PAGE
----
New England Horsemen: It's Do-Or-Die Time
by Paul R. Daley
Date Posted: 5/30/2001 10:59:24 AM
Last Updated: 5/30/2001 11:05:50 AM

Normally, the sounds of thunder cascading down the stretch of the two New England major thoroughbred tracks -- Suffolk Downs and Rockingham Park emanate from horses. Now, the thunderclaps are coming from New England horsemen, who say they need a bigger share of the simulcasting pie to survive.

The board of directors of the New England Horsemen's Benevolent and Protective Association sent the management team of Rockingham Park in New Hampshire notice that anything less than a 7.5% percent share of simulcasting revenue, beginning with opening day, June 10, would be unacceptable.

Negotiations are ongoing in New Hampshire as well as in Massachusetts, where an extension of the racing law is due to expire June 30. If a new law isn't in place, racing would be governed under statutes enacted in the late 1970s.

Many New England horsemen are faced with the prospect of moving to more lucrative circuits, working for someone else, or finding a different line of employment because New England purses haven't kept pace with other jurisdictions.

Manfred Roos, the newly-elected president of the New England HBPA, has said it's now-or-never time. At the currrent Suffolk Downs meet, purses have averaged $72,000, one of the lowest averages in the Northeast and Mid-Atlantic region.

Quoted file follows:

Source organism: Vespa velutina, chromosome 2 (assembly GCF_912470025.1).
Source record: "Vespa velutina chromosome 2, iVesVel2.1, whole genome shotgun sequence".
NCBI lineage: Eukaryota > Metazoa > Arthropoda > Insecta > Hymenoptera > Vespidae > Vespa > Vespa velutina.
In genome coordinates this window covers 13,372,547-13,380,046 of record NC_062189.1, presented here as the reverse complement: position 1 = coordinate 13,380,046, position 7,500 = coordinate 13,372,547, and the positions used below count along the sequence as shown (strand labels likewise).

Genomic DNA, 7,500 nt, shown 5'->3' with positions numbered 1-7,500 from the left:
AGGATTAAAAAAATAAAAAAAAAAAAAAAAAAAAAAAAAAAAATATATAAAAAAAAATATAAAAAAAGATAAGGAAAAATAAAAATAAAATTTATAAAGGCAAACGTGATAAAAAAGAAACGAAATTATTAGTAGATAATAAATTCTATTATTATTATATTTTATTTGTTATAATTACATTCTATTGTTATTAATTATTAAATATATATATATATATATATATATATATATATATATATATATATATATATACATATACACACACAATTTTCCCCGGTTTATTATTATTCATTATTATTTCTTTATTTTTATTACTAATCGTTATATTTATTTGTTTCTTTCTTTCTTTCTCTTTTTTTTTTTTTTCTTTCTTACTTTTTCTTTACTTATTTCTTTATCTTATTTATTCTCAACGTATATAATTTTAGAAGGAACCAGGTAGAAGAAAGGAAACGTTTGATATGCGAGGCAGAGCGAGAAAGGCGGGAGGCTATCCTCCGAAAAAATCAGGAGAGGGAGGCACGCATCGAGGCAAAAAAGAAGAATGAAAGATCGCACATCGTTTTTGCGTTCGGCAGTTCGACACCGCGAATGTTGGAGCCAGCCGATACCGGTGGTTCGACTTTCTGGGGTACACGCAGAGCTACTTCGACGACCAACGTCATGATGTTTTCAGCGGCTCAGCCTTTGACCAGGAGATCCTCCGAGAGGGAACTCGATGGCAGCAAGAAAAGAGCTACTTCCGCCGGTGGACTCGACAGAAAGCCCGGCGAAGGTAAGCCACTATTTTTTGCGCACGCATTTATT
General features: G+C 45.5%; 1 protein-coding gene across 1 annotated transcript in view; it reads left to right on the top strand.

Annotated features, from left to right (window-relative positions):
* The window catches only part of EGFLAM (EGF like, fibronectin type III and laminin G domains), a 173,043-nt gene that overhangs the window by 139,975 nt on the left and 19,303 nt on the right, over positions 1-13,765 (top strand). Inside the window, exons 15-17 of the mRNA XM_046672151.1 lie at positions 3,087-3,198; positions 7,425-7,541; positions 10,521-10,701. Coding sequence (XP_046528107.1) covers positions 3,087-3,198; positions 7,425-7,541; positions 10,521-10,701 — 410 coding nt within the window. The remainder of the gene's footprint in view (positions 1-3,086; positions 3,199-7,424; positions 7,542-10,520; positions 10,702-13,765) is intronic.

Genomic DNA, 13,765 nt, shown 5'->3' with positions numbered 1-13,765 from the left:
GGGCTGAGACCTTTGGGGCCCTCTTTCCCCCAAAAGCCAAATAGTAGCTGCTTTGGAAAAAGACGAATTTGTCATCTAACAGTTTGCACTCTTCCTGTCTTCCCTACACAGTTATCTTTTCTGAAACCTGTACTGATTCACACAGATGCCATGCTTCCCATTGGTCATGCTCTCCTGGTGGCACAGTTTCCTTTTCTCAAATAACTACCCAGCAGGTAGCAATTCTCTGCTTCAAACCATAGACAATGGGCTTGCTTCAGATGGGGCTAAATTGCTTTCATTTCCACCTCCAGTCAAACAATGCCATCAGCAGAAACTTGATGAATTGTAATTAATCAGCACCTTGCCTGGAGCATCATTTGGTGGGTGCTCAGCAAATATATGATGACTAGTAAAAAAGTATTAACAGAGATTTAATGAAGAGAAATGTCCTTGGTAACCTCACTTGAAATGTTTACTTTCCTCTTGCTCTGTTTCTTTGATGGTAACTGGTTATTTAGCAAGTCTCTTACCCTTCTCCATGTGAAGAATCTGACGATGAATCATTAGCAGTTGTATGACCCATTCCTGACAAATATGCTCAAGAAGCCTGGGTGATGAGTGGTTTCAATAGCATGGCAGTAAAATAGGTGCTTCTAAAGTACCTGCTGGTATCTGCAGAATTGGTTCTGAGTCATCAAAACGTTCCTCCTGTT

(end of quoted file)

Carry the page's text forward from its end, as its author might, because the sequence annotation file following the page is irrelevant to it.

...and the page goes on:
The statute in place when simulcasting began awards horsemen 3.5% of revenue. The law was enacted before the true impact of simulcasting could be determined, and horsemen want a higher percentage. The 3.5% is one of the lowest percentages in the country, yet Massachusetts has some of the highest pari-mutuel takeout rates: 19% on win, place, and show wagers, and 26% on exotic wagers.

Suffolk Downs has bucked the statute and paid horsemen 5.3% of simulcasting revenue. The HBPA would like 7.5% of the pie, but Suffolk Downs officials said they can't afford to pay more than they are now.

Should an agreement not be reached between racetracks and the Massachusetts legislature, some horsemen with the top-end stock may ship to tracks at which purses are competitive in relation to the product.

Others may race at the Brockton Fair, which will return this summer after many years, and the Three County Fair in Northampton. The residents of Great Barrington in western Massachusetts voted a third time against simulcasting at the fairgrounds, but it is unclear what power a new state racing law would have over local government. The fairgrounds owner wants to offer live racing, but only if he can simulcast year-round.

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